'Handy Andy Burnham urges respect for NICE's independent experts and insists that complementary medicines (another regular bugbear) must be a matter for 'local determination'.'

The cries of pain which routinely emanate from the NHS these days remind me of a busy day on the maternity ward, far noisier than accident and emergency in my admittedly limited experience, except when the customers start fighting on Saturday nights.

As I type leftish doctors are celebrating the British Medical Association's annual conference by telling Radio 4's Today that the private sector should be kept out of expanding healthcare provision, rightish ones that it should be brought into healthcare purchasing as well: in other words, we should all pay health insurance instead of health taxes.

Tory spokesman Stephen O'Brien's contribution to the BMA's jamboree is to declare that Labour has finally run out of excuses for not delivering a high-quality service.

'NHS professionals must be trusted to do their work without the turmoil of endless reforms, which are imposed centrally and are no way to manage our NHS,' he says. Whatever that may mean.

During Commons health questions the other day similar confusions and concerns were painfully evident as MPs on all sides complained about centrally imposed deficit targets.

Thus Oxfordshire Tory Tony Baldry reported that 5,000 people met the other Sunday to express concern over local cuts. That is a lot of people when a protest competes with sunshine and the World Cup.

Yet simultaneously MPs protested at the lack of centrally imposed rules on patient access to, say, anticholinesterase, the early-stage Alzheimer's drug. The National Institute for Health and Clinical Excellence is still examining it, but impatient MPs insist the delay is a 'false economy'.

Ministers have to hold the line on both without being rude. Handy Andy Burnham urges respect for NICE's independent experts and insists that complementary medicines (another regular bugbear) must be a matter for 'local determination'.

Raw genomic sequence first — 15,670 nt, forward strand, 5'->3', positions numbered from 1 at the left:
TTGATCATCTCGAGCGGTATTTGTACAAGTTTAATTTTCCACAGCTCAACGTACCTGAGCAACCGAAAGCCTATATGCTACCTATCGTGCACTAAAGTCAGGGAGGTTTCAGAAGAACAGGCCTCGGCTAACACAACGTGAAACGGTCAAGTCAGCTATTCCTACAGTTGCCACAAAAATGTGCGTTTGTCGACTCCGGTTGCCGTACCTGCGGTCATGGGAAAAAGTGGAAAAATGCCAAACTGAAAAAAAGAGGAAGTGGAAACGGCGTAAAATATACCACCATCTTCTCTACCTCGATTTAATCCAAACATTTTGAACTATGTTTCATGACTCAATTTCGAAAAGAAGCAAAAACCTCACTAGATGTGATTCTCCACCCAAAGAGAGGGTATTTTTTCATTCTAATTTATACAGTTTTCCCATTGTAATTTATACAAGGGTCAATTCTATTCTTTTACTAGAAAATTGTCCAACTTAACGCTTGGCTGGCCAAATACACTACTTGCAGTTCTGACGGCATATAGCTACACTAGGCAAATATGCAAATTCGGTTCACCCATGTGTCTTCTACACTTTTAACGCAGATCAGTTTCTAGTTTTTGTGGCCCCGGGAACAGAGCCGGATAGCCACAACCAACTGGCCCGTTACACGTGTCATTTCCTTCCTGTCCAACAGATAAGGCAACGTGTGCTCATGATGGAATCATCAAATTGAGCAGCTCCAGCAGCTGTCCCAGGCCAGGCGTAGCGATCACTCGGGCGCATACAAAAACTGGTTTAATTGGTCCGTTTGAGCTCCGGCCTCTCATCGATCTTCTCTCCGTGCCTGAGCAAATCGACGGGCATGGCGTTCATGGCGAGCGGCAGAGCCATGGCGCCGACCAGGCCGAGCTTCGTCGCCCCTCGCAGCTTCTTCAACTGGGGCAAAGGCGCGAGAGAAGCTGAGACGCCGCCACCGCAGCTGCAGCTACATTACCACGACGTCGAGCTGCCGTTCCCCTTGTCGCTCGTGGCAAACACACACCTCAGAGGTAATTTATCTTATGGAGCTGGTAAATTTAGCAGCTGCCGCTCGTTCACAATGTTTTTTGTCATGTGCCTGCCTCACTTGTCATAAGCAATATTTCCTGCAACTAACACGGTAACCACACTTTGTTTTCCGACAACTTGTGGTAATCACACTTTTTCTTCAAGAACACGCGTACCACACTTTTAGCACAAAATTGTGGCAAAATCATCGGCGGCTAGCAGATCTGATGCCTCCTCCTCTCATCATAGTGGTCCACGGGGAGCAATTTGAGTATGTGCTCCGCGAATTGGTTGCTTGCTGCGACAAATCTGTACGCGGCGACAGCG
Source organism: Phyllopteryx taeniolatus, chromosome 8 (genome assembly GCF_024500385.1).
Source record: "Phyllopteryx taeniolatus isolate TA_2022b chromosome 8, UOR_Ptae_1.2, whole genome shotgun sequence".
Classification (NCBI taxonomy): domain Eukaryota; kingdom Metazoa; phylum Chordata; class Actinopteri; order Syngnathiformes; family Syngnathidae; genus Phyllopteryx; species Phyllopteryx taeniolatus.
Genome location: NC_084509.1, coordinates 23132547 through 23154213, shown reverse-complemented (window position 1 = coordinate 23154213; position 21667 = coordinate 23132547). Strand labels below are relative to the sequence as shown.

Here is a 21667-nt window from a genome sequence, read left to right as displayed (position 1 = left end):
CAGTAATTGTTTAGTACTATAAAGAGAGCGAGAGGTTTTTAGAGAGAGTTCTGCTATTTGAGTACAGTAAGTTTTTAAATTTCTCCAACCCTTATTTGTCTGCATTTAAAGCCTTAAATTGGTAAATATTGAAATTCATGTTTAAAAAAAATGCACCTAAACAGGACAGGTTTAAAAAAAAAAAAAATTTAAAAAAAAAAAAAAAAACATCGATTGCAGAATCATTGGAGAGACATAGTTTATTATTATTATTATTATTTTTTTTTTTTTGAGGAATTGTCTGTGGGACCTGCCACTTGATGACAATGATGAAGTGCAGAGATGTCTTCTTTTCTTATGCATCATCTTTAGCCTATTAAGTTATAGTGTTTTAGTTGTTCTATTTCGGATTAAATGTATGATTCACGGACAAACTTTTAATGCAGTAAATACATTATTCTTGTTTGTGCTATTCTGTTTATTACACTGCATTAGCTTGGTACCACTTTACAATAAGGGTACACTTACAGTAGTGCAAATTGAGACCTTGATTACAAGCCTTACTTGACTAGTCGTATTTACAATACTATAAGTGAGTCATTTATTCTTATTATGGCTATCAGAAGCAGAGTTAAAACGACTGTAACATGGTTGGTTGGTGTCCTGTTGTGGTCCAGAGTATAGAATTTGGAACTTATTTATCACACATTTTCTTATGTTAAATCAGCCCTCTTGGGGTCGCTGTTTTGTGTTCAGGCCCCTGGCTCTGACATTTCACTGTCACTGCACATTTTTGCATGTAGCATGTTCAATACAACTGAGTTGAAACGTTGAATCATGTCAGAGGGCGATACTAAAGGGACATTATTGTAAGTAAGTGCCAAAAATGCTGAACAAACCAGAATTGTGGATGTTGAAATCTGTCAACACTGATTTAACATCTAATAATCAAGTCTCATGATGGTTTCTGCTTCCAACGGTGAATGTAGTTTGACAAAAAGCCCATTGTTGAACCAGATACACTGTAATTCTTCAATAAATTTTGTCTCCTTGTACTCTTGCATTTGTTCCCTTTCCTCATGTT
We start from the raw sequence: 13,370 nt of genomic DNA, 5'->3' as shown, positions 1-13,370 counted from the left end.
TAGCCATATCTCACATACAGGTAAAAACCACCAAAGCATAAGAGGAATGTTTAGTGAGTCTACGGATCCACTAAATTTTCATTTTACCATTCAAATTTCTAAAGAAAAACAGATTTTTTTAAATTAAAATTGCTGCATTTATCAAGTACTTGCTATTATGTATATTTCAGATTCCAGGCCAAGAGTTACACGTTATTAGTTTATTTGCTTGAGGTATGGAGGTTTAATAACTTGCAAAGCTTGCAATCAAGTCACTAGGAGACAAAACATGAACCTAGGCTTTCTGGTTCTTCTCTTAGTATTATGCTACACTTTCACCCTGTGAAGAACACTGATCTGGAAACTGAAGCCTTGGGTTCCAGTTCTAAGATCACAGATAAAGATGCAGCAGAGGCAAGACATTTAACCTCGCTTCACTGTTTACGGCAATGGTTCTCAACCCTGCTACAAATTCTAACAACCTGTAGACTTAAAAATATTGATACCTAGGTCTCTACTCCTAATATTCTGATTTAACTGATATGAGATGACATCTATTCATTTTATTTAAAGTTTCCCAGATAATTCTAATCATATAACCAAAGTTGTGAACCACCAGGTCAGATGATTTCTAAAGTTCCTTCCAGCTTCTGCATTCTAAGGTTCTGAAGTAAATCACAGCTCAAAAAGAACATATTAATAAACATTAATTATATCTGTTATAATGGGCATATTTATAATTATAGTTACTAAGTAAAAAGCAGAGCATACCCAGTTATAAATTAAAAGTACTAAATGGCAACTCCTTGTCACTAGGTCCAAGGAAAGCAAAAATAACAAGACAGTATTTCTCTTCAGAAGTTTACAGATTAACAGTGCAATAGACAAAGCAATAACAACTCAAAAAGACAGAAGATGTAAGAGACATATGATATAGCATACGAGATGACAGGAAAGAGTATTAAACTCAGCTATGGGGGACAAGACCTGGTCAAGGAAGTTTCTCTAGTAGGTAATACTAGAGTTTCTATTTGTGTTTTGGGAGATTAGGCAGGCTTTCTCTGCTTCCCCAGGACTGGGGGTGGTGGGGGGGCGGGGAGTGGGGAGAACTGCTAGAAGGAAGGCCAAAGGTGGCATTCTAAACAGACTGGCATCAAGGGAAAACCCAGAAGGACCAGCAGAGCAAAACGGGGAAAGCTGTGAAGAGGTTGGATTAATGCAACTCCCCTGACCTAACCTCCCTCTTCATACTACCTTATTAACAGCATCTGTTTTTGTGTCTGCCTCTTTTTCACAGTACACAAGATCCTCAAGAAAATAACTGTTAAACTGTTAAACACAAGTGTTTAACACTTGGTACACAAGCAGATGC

Health minister Caroline Flint admits that too many children are now obese. She blames food labelling and sedentary PlayStation games for this shocking situation. Labour ministers never blame the News of the World for creating panic over paedophilia, though it cannot help. The radio tells me the government plans to build more bikes lanes. We will see what the tabloids make of that. 'Pederasts pedal paths' perhaps?

As ever, health secretary Patricia Hewitt's problem is having to justify her insistence on Prussian discipline. I quote: 'We will return the NHS as a whole to financial balance by the end of March next year. Within that, we would like all overspending organisations to achieve a monthly balance between income and expenditure, again by [March 2007]. Some will not be able to do so, but overspending in one organisation will have to be matched by underspending in another'.

As local MPs are quick to protest, that translates as meaning that in Avon, Gloucestershire and Wiltshire strategic health authority, Gloucester is having to tackle its own modest deficits and contributing£6.5m to help sort out its new partners. Stroud's maternity unit is at risk. So much for birthing choice for all by 2009, murmurs Tory health spokesman Andrew Lansley.

In all this anguish I also spotted the normally clear-sighted Dr (PhD, economics) Vince Cable, the Lib Dems' gangling shadow chancellor. Yes, I know it sounds very grand, but at 63 he is almost twice the age of his Tory counterpart George Osborne (35). Dr Vince protested to Ms Hewitt that NHS management has doubled since 1997, while clinical staff are only 30 per cent up.

Surely the saintly Cable had not stooped to manager-bashing, I said to myself. But yes. If management and clinical staffing had increased at the same rate 'there would be 12,000 fewer and the NHS would save about£500m a year, a large part of its deficit', he told Ms Hewitt, who cunningly countered that management is now only 4 per cent of total NHS costs. It was 5 per cent in the old days.

I rang Dr Vince to check his thinking. It was modest. Doctors and managers in Twickenham keep telling their MP how much time is wasted collecting data for the boss class. Some of it is useful, but only some. If you stop smoking without using the NHS-approved course it doesn't count in Twickenham, he tells me. -

Michael White is assistant editor (politics) of The Guardian.